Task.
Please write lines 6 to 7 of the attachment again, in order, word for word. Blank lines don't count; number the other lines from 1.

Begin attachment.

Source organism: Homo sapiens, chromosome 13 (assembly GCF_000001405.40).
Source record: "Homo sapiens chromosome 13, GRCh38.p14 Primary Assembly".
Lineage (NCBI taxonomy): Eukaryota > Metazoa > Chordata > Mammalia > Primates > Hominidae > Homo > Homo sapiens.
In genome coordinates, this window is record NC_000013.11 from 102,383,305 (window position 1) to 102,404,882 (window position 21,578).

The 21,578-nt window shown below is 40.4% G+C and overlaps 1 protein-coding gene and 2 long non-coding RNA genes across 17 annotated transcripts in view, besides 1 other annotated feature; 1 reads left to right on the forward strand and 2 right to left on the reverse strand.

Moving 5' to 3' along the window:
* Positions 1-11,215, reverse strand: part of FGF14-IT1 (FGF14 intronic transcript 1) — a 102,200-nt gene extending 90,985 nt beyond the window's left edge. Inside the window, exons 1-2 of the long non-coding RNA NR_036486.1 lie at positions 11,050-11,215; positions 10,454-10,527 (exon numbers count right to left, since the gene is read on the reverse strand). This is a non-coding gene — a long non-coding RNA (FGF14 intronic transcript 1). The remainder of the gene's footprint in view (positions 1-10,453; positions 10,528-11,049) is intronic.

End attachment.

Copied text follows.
Moving 5' to 3' along the window:
* Positions 1-11,215, reverse strand: part of FGF14-IT1 (FGF14 intronic transcript 1) — a 102,200-nt gene extending 90,985 nt beyond the window's left edge. Inside the window, exons 1-2 of the long non-coding RNA NR_036486.1 lie at positions 11,050-11,215; positions 10,454-10,527 (exon numbers count right to left, since the gene is read on the reverse strand). This is a non-coding gene — a long non-coding RNA (FGF14 intronic transcript 1). The remainder of the gene's footprint in view (positions 1-10,453; positions 10,528-11,049) is intronic.